04:02 Again, increase in lordosis if you have ptosis where you have weakness of the anterior abdominal muscles or just obessity or pregnancy at times will increase that lumbar Ferguson angle.

    04:15 That lumbosacral angle also has a big part to do with the muscles and muscle tightness in our back.

    04:23 And so, there are certain muscles in our body that tend to be more spasmed and tight with overuse.

    04:32 And there are certain muscles in our body that tends to get more weak and inhibited.

    04:36 And so, around our pelvis, we have our erector spinae muscles in the back and our hip flexors, the ilipsoas and rectus femoris.

    04:46 These muscles going from the back to the frontier tend to become tighter when spasmed.

    04:52 Whereas our abdominal muscles and our gluteus muscles in the back here tend to become inhibited and weaker with stress.

    05:01 And so you could see how this kinda creates a cross and so they call this the "lower cross syndrome" where our muscles in our back and our hip flexors become tight and our abdominal muscles and our gluteal muscles become weaker leading to increased Ferguson angle.

    05:18 The anterior abdominal muscles here play a big part in supporting our lower back.

    05:23 And so we talked about having a core or cylinder surrounding our lumbar spine and so weakness of this abdominal muscles or transversalis can play a part in lower back pain also and is usually a key part in actual recovery to have the patients try to strengthen their abdominal muscles and if needed, to lose weight to decrease some of the strain at that area.

    05:49 So when evaluating lower back pain, causes and issues, there are some key things that can aid you with diagnosing the causes of lower back pain.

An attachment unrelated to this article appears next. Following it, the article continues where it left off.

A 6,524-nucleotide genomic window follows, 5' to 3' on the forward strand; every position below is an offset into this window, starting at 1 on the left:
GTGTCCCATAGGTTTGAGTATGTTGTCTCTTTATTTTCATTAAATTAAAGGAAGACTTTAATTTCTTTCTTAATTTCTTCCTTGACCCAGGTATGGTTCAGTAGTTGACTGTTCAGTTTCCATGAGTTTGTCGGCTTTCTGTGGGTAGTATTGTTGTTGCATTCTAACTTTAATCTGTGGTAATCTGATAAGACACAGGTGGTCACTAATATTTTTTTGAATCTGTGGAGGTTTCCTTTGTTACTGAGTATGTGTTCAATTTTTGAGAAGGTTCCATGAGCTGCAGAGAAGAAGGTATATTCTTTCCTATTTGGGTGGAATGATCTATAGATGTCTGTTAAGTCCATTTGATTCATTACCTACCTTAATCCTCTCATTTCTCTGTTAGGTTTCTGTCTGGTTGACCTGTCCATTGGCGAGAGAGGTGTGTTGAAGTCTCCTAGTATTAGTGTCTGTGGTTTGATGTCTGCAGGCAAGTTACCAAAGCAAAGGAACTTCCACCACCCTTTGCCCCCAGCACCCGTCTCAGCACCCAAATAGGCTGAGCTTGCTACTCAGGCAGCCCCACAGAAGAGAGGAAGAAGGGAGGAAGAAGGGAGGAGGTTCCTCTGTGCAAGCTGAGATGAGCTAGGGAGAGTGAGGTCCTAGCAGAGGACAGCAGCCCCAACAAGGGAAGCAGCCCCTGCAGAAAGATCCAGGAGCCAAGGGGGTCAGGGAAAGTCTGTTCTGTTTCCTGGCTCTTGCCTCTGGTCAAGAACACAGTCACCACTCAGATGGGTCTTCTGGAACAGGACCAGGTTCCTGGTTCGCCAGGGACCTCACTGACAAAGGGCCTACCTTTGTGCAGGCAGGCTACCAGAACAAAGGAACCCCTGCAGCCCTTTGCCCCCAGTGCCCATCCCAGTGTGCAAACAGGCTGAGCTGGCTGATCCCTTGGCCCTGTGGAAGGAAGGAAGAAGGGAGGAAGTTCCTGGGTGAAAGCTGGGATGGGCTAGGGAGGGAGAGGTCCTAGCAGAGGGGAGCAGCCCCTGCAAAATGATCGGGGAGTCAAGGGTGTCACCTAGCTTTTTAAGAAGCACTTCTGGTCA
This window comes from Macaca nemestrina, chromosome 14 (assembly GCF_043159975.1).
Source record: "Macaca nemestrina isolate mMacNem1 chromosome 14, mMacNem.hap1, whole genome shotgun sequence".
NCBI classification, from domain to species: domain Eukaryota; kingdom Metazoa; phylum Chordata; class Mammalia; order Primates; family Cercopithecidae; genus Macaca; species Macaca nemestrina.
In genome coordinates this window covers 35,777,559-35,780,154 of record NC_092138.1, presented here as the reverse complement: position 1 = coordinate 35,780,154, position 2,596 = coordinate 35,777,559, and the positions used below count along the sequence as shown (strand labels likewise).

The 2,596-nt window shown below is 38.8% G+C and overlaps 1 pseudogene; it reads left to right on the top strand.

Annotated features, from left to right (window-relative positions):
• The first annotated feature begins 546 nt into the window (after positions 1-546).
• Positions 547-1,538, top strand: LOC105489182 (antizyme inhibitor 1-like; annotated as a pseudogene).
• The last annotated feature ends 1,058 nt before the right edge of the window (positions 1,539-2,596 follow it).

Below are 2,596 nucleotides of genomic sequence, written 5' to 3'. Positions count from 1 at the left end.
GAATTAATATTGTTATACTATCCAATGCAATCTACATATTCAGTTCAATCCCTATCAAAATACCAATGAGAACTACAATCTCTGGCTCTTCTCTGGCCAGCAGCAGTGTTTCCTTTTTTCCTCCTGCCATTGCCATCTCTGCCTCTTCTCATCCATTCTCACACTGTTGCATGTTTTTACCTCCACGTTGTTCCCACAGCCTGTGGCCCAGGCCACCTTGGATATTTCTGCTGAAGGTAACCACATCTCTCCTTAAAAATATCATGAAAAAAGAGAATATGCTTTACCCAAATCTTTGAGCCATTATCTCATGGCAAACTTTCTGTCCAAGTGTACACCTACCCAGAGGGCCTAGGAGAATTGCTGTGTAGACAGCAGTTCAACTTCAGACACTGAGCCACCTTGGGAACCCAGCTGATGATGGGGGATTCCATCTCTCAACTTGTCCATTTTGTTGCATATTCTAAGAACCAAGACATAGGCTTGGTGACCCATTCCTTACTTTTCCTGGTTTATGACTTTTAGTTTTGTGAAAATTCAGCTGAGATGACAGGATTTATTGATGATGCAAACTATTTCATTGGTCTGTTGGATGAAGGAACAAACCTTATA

06:00 So if patient comes in and they're complaining of increased pain with walking and twisting, that could be musculoskeletal, some sort of strain.

    06:07 If a patient says that their pain decreases with sitting, or if you bend towards where that actually increases a lot when they're standing up straight or trying to lay flat in bed, then we have to think about possible psoas syndrome or psoas muscle spasm.

    06:22 If they complain of increased pain with sitting or lumbar flexion, you have to think about possible disc herniation especially if the pain is shooting and more unilateral than bilateral.

    06:37 Increased pain with lumbar extension- this might be more of a facet joint issue cause you're closing the joint, and if the joint is inflammed, that could make the pain worse.

    06:48 Additional considerations to think about other things that contribute to pain lower back pain include posture, muscle weakness, sacrum or pelvic or lower extremity dysfunctions Having a leg-neck discrepancy is gonna cause uneveness at the pelvis which lead to side bending in the lumbar spine to compensate.

    07:09 And there's definitely certain things that could cause low back pain that's non-mechanical.

    07:14 Pain that is worse at night or doesn't really get any better with movement or positioning, you do have to think about possible tumors.

    07:25 Tumors from the prostate, especially it spread to bone really rapidlly.

    07:31 And also, lower back pain and stiffness that's worse really in the morning, tends to be more rheumatological.

    07:38 If you have pain associated with fever or chills, that might also be infection or a bone infection.


    About the Lecture

    The lecture Peripheral Impingement: Fibular Head and Lumbosacral Angle by Sheldon C. Yao, DO is from the course Osteopathic Diagnosis of the Lumbar Region. It contains the following chapters:

    • Peripheral Impingement – Fibular Head
    • Lumbar Spine – Pitfalls in Evaluation
    • Lumbosacral (Ferguson`s) Angle

    Included Quiz Questions

    1. Posterior
    2. Anterior
    3. Lateral
    4. Medial
    5. Anterolateral
    1. Ferguson angle
    2. Angle of His
    3. Ranke angle
    4. Angle of Louis
    5. Fick angle
    1. Lateral upright view
    2. Anteroposterior view
    3. Posterioanterior view
    4. Lateral supine view
    5. Oblique view
    1. 35 degrees
    2. 30 degrees
    3. 40 degrees
    4. 25 degrees
    5. 20 degrees

    Author of lecture Peripheral Impingement: Fibular Head and Lumbosacral Angle

     Sheldon C. Yao, DO

    Sheldon C. Yao, DO